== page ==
Fuckin A

  • Record Label: Sub Pop
  • Release Date: May 18, 2004
Metascore
72

Generally favorable reviews - based on 20 Critics

Critic score distribution:
  1. Positive: 13 out of 20
  2. Negative: 0 out of 20
  1. Owing to its themes, Fuckin A is a shade or two less exuberant than More Parts Per Million, but it's no less passionate or energetic.
  2. Alternative Press
    80
    Even without a high-profile knob-twiddler [Walla] this would have sounded like their version of Husker Du's Metal Circus--a document of grace on the way to greatness. [Jul 2004, p.138]
  3. Blender
    80
    The Thermals are the rarest of punk bands: a three-chord, three-member outfit whose clamorous drive actually resolves into a riveting, accessible worldview. [#27, p.146]
  4. It’s hard not to like The Thermals, and Fuckin A, while maybe a bit less lo-fi than its predecessor, is a stellar album.
  5. Despite the record’s minimal evolution, it’s still a joy to hear, an extension of the promise displayed on More Parts Per Million.
  6. There is little personality amid the speed and distortion, and no tricks or treats to keep fingers off the fast-forward button.
  7. Magnet
    90
    It's like somebody took all the great elements of FM anthems--the indelible choruses, the melodic tenacity and the rush of invincibility--and cut out the fat. [#64, p.110]
  8. Mojo
    80
    Improved fidelity aside, the song remains the same. [Aug 2004, p.88]
  9. New Musical Express (NME)
    60
    Uncomplicated, exuberant melodic thrash. [19 Jun 2004, p.57]
  10. Fuckin A is as stupidly (and gloriously) irreverent as its title, all adolescent three-chord slams and snotty, self-championing chants, a seamless extension of the urgency introduced on More Parts Per Million.
  11. The production is simplicity itself, and by the end you won't remember 'Remember Today' from 'Every Stitch', and you won't know whether 'End To Begin' is at the beginning or the end, or even in the middle.
  12. Even after repeated listening, the songs on Fuckin' A fail to distinguish themselves from one another.
  13. Q Magazine
    40
    In Our Trip and Remember Today, the trio manage to strike the right balance between amp-popping fury and pop finesse--unfortunately everywhere else, they don't. [Jul 2004, p.124]
  14. Spin
    83
    Supercharged, furious, hopeful. [Jun 2004, p.107]
  15. It's almost as though, by writing what can be experienced as one long, explosive track with pauses, they have created a different way of hearing small variations. While this trick has been used to good effect in any number of electronic albums over the years, it has rarely worked this well in a rock context.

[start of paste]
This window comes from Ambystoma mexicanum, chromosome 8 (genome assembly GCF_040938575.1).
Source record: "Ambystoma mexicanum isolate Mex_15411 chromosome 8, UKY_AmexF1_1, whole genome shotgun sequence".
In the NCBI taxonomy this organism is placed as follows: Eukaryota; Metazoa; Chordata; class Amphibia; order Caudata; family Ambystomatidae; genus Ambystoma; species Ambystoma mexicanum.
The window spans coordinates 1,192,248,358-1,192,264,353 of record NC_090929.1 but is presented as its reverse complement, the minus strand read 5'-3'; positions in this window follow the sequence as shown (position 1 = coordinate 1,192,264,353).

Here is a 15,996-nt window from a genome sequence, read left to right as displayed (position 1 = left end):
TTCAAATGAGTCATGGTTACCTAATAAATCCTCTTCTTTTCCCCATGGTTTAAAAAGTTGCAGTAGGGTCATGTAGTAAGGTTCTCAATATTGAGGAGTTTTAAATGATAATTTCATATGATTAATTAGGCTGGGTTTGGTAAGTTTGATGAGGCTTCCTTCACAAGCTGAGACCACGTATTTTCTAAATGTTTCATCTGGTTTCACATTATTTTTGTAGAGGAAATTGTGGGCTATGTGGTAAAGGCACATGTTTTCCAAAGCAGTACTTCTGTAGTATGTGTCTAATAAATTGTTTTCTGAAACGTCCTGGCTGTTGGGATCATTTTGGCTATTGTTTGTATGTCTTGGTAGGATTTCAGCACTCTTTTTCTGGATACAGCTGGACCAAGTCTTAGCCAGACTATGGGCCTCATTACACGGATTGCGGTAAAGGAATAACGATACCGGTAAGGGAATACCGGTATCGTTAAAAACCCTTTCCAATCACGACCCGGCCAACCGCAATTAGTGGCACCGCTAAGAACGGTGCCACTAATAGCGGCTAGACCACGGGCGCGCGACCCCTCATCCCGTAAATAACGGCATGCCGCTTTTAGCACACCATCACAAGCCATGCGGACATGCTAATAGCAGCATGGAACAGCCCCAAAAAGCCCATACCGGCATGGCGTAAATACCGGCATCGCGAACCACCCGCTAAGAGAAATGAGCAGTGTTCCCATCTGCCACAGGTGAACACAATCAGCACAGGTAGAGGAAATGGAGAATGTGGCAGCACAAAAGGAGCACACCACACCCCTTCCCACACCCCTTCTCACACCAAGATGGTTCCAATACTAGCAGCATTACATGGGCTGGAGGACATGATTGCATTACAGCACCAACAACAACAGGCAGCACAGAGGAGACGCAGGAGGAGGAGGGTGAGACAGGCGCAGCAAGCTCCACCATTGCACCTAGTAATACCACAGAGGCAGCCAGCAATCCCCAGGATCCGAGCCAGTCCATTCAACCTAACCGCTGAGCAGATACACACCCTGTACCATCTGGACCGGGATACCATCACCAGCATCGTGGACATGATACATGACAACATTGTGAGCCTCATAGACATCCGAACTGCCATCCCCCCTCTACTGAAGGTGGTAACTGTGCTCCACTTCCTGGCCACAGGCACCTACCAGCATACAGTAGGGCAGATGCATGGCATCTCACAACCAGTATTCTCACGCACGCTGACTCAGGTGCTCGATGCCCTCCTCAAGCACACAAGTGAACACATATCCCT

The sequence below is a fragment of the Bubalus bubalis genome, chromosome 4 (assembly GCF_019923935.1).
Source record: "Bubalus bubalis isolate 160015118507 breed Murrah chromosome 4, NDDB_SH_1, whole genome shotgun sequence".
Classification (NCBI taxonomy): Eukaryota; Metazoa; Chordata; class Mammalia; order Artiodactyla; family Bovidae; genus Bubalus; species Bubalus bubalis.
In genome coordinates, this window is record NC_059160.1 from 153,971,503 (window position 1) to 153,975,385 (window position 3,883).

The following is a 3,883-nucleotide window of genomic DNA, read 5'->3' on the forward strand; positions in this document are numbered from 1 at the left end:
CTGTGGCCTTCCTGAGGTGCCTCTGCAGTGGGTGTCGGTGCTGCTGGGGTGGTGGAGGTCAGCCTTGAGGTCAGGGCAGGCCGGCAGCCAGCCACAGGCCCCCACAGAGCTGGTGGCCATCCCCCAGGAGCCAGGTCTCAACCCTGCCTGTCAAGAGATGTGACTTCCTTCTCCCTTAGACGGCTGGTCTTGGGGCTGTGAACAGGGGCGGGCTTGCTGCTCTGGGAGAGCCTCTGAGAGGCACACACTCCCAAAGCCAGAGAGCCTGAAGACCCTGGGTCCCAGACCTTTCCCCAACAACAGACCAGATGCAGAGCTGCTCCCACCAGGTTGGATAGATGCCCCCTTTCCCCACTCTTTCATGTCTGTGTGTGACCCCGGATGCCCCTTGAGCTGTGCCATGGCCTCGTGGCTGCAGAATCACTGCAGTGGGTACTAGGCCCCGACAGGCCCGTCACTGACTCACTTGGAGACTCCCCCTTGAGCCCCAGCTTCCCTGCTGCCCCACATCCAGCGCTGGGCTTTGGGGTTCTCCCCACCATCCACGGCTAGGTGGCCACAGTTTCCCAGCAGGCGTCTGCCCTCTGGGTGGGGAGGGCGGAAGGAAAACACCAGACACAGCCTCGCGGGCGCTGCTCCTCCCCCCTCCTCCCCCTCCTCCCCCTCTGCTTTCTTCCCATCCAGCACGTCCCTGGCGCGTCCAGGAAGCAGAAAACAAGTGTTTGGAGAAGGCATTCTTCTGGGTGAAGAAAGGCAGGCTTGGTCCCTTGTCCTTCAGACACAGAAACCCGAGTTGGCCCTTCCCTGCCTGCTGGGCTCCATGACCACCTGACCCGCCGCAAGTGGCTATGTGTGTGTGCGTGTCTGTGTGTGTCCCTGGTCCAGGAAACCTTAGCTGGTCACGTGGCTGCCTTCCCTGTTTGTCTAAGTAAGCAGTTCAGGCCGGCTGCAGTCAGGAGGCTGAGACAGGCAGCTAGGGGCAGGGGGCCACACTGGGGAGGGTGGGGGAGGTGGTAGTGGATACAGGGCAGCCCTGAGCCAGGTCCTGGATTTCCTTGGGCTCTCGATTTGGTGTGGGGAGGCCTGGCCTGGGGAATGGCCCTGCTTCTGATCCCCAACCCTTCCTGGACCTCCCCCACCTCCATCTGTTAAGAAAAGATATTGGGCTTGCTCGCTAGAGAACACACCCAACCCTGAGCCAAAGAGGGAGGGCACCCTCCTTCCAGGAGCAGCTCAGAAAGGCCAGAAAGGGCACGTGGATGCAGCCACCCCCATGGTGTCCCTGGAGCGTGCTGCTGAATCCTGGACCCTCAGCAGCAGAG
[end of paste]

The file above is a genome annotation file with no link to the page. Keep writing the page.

16. The crisper production gives the music an extra bite.... Paradoxically, though, the increased fidelity also reveals the band’s deficiency with musical dynamics, making a half-hour seem surprisingly long.
  17. [A] near-carbon copy of their debut record.
  18. Under The Radar
    70
    Relentless and consistently pleasing. [#7]
  19. Fuckin A outsexes the nuevo new-wavers with its dry-hump hum.
User Score
tbd

No user score yet- Awaiting 1 more rating

User score distribution:
  1. Positive: 2 out of 2
  2. Mixed: 0 out of 2
  3. Negative: 0 out of 2
  1. dsfasb
    Sep 3, 2004
    10
    Very good
  2. Chris
    May 28, 2004
    8
    It takes a real twat to dismiss this album as "more of the same" from the Thermals. In addition to the fact that such an assessment is It takes a real twat to dismiss this album as "more of the same" from the Thermals. In addition to the fact that such an assessment is flat-ass wrong, what does it matter? I'll take more of the same from one of the best punk outfits going anytime. What, you'd rather have a big change of pace from Brittney? Anyway, the entire disc is a blast, the lyrics are a cut above, the limited vocal range of the singer is buttressed by his great use of ryhthm...they create great music with the tools they have (or choose to use). Full Review »